If the company you work for, wants to lay marketing staff off, or cut marketing budget (right as you are in the middle of implementing blogging and wikis and Facebook uber stuff), tell ’em no.

1. Research the customer. Instead of cutting the market research budget, you need to know more than ever how consumers are redefining value and responding to the recession. Price elasticity curves are changing. Consumers take more time searching for durable goods and negotiate harder at the point of sale. They are more willing to postpone purchases, trade down, or buy less. Must-have features of yesterday are today’s can-live-withouts. Trusted brands are especially valued and they can still launch new products successfully, but interest in new brands and new categories fades. Conspicuous consumption becomes less prevalent. (Harvard Business School)

… and Robert Scoble (Scobleizer on Twitter) was misled when he sided with Seesmic in laying off the PR and Marketing staff

The well funded layoff

Today Seesmic laid off seven staff members, after laying off three other members a couple of weeks ago.

They have millions of dollars in the bank and are well funded. Why would they do that?…

They are telling him that the downturn will be deep and will be multi quarter. They told him it was a good idea to conserve cash and bunker down.

Translation: Le Meur isn’t the only one getting this advice. Sequoia Capital told its companies the same thing.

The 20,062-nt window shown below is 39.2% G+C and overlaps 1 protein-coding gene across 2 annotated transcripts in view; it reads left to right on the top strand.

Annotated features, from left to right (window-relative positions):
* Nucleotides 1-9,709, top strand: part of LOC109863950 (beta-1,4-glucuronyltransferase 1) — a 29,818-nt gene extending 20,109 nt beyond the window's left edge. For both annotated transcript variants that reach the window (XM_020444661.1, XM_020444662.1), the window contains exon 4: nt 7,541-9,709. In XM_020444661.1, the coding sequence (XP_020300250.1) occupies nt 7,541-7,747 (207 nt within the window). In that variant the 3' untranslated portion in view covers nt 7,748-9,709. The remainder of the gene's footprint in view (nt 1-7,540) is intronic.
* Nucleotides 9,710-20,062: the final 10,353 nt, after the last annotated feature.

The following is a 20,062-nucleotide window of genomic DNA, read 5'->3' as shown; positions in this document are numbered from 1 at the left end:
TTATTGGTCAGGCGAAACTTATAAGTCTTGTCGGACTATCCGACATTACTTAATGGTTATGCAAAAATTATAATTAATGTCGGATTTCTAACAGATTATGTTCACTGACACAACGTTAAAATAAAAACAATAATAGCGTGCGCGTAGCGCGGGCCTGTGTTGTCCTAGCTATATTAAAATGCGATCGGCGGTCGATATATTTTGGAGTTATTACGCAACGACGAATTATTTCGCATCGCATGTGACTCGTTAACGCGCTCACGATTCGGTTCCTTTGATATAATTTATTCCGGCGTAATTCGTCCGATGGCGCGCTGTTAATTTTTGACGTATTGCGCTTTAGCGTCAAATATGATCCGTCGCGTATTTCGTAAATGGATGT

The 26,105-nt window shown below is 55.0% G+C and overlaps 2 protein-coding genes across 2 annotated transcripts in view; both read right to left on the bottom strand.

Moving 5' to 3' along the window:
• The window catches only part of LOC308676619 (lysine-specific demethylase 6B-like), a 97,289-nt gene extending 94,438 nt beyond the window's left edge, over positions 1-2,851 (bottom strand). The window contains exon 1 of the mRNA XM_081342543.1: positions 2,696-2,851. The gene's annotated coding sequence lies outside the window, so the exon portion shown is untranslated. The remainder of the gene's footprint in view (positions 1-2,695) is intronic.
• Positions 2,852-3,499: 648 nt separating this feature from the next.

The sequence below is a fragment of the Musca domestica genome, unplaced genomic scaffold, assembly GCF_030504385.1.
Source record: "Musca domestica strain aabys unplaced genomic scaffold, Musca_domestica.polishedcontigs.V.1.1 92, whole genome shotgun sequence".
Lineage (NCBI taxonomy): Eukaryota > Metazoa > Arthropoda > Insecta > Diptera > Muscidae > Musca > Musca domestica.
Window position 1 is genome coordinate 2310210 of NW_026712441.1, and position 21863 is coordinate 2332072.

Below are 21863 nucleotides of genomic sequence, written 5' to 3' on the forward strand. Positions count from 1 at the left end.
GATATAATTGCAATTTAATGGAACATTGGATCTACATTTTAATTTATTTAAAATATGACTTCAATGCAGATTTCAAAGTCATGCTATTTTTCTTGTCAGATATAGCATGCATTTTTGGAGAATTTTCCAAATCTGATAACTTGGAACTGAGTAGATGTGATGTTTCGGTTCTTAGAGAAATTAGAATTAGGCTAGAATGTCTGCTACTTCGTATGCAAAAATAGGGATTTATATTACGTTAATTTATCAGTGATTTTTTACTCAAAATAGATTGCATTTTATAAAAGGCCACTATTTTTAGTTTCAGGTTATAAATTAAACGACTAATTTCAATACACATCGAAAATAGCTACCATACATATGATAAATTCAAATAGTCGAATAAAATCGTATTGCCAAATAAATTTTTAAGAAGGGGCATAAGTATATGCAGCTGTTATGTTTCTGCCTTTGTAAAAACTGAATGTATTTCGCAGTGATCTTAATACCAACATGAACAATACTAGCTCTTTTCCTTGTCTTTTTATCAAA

Well, Le Meur told me he just cut jobs that aren’t core to the mission of Seesmic. Designers. Marketers. PR. He told me all those functions are outsourceable and aren’t core to what they do. The folks sitting around the table were developers, people who kept servers running, who were directly responsible for keeping customers happy.

I do so wish that bloggers with no experience running companies would not offer business advice. But that ain’t never gonna happen. And I wish that companies that manage online communities are clear on the value of those that bring in the online community members. But that won’t happen until after the crash.

Every advice I have ever seen – success stories from the Great Depression, Post War Boom – the CEO said that they expanded during the hard times and contracted during good times. Why are Seesmic advisors givin them the opposite advice?

Anyway, back to my original point: If you are implementing social media marketing, and the company starts backpedaling, quote the Harvard Business School. I’m working with a huge global corporation at the moment and they are going hell bent for leather. Probably gonna purchase up little companies big time, in the next couple of months/years. No reason for little companies not expand also. Only the faint hearted will pull their head in, the perfect time for growth.

By the way, jobs during the recession will come from who you know. So will deals. Your spare time will be spent in low cost entertainment where you get the support of your peers and community. If you are invested in social networks, time to expand. Do you hear what I am saying?